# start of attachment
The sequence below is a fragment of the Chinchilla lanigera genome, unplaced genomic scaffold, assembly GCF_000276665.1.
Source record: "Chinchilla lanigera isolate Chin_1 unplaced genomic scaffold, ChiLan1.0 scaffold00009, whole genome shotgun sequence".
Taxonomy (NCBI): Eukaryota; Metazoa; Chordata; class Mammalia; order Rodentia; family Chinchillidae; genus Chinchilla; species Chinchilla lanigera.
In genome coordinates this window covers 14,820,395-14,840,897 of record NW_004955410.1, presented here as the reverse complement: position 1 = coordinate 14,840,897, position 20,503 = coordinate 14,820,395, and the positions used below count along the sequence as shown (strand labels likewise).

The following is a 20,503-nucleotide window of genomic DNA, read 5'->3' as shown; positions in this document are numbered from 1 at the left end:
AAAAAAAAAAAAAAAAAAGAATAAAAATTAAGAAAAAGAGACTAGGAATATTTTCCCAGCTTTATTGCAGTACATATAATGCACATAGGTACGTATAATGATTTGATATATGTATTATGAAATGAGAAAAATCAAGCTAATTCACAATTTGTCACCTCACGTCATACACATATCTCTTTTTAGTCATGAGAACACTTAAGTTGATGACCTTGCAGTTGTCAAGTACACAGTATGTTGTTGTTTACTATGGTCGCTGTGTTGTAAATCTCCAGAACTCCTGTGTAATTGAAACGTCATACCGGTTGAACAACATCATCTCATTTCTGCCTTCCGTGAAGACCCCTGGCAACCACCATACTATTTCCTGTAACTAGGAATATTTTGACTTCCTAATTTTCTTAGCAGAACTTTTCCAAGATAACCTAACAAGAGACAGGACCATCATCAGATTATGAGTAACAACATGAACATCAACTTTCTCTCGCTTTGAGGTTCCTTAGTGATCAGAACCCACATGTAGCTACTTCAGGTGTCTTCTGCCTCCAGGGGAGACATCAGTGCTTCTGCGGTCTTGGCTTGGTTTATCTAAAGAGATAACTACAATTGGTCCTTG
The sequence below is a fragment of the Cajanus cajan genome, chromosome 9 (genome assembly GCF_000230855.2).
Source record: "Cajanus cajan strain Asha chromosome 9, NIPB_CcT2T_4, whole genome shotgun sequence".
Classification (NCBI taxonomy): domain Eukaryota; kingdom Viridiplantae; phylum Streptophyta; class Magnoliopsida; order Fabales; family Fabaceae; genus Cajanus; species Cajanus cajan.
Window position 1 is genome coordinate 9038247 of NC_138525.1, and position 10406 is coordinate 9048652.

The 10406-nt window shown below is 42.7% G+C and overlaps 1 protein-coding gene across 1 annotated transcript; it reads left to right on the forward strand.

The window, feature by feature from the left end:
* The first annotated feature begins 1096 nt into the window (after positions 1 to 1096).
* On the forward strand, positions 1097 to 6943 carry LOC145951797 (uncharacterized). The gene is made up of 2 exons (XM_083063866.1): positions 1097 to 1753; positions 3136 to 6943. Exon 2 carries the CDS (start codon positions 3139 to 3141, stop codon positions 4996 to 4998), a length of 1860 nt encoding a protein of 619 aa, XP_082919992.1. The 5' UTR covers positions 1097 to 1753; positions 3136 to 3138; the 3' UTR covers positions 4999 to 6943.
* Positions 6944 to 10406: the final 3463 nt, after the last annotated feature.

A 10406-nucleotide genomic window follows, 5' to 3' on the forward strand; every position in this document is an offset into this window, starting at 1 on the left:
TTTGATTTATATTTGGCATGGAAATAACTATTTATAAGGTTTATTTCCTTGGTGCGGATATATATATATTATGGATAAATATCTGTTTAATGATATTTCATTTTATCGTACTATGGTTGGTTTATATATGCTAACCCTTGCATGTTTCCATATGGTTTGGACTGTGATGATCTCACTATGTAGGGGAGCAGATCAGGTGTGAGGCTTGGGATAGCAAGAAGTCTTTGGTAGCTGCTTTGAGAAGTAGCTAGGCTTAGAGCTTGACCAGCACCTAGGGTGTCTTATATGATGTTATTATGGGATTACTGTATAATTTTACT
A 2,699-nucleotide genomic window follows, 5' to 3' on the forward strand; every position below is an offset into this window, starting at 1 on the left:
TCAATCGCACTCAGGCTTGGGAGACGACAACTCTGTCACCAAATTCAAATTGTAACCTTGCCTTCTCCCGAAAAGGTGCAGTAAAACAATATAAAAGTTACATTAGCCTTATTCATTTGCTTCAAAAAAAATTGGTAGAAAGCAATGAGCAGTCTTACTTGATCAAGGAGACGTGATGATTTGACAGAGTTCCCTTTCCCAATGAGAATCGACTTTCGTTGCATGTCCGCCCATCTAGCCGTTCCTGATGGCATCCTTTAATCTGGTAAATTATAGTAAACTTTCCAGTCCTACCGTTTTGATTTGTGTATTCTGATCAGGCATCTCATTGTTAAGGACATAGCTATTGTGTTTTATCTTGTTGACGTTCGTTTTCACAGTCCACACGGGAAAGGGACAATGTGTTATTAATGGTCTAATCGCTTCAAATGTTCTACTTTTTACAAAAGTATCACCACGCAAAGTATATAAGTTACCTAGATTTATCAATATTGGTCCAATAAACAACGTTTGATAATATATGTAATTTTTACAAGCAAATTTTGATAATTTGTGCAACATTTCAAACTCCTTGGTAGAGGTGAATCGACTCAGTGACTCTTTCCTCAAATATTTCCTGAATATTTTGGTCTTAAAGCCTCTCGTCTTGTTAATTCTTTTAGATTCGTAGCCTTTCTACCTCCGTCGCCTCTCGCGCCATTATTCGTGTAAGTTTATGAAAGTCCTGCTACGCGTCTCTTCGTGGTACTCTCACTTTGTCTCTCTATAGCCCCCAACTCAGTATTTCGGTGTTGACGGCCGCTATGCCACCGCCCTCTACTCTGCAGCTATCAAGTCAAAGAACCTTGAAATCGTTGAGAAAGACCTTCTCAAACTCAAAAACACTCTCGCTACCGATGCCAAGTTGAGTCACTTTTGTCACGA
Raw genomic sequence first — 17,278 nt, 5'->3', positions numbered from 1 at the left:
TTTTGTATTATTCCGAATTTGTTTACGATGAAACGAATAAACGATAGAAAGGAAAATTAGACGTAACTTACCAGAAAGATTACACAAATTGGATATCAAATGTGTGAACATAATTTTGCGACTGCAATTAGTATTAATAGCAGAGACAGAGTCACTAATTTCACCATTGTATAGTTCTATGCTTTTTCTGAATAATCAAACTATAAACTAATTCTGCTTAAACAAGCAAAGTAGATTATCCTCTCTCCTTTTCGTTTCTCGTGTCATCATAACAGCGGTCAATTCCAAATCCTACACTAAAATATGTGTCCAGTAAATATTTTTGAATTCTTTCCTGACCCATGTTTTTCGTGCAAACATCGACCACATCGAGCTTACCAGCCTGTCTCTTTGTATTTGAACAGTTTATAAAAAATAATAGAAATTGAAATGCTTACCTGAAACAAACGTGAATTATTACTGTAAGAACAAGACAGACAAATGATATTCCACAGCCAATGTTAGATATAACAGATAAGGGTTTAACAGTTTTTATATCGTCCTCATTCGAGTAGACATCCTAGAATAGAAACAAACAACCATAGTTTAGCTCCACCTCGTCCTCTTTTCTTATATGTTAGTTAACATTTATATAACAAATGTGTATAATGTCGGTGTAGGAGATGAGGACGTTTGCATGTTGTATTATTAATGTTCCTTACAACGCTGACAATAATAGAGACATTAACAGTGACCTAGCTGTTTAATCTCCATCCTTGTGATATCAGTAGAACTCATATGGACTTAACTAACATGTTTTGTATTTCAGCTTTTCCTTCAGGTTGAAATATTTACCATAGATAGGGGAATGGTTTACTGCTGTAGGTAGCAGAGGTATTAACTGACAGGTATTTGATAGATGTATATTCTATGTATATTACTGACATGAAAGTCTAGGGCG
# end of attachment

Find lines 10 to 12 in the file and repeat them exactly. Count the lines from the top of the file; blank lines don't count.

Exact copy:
Window position 1 is genome coordinate 9038247 of NC_138525.1, and position 10406 is coordinate 9048652.

The 10406-nt window shown below is 42.7% G+C and overlaps 1 protein-coding gene across 1 annotated transcript; it reads left to right on the forward strand.

The window, feature by feature from the left end: